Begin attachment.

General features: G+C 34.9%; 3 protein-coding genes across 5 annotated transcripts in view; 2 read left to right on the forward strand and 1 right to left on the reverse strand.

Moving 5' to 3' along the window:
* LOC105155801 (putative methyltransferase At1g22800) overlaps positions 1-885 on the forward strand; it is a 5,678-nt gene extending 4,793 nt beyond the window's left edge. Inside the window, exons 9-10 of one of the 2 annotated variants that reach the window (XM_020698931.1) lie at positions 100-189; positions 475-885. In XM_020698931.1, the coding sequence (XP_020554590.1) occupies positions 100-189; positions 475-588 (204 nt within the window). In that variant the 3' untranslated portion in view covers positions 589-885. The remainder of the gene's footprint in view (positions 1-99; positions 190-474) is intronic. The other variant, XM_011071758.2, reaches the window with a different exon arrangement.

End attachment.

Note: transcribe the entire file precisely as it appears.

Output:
General features: G+C 34.9%; 3 protein-coding genes across 5 annotated transcripts in view; 2 read left to right on the forward strand and 1 right to left on the reverse strand.

Moving 5' to 3' along the window:
* LOC105155801 (putative methyltransferase At1g22800) overlaps positions 1-885 on the forward strand; it is a 5,678-nt gene extending 4,793 nt beyond the window's left edge. Inside the window, exons 9-10 of one of the 2 annotated variants that reach the window (XM_020698931.1) lie at positions 100-189; positions 475-885. In XM_020698931.1, the coding sequence (XP_020554590.1) occupies positions 100-189; positions 475-588 (204 nt within the window). In that variant the 3' untranslated portion in view covers positions 589-885. The remainder of the gene's footprint in view (positions 1-99; positions 190-474) is intronic. The other variant, XM_011071758.2, reaches the window with a different exon arrangement.